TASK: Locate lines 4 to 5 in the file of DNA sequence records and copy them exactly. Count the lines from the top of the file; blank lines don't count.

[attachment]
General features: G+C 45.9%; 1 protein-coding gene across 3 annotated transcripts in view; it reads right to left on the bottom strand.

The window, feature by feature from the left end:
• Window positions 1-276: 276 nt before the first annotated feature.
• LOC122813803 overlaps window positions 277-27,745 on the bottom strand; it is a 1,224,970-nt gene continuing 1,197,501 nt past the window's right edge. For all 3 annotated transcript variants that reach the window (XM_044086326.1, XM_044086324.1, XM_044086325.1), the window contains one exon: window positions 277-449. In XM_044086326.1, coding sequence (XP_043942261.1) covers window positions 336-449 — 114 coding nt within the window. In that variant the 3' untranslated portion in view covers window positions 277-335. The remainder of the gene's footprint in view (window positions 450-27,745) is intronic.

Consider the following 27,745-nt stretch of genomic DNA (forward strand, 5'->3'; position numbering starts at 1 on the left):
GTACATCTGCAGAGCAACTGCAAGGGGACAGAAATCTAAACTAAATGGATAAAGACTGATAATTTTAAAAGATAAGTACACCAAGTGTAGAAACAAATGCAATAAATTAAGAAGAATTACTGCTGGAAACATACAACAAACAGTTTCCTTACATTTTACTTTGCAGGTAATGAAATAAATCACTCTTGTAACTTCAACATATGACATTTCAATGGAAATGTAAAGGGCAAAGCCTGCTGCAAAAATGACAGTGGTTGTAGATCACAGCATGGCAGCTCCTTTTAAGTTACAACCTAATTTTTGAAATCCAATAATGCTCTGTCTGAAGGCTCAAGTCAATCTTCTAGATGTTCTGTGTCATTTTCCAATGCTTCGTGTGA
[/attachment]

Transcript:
• LOC122813803 overlaps window positions 277-27,745 on the bottom strand; it is a 1,224,970-nt gene continuing 1,197,501 nt past the window's right edge. For all 3 annotated transcript variants that reach the window (XM_044086326.1, XM_044086324.1, XM_044086325.1), the window contains one exon: window positions 277-449. In XM_044086326.1, coding sequence (XP_043942261.1) covers window positions 336-449 — 114 coding nt within the window. In that variant the 3' untranslated portion in view covers window positions 277-335. The remainder of the gene's footprint in view (window positions 450-27,745) is intronic.

Consider the following 27,745-nt stretch of genomic DNA (forward strand, 5'->3'; position numbering starts at 1 on the left):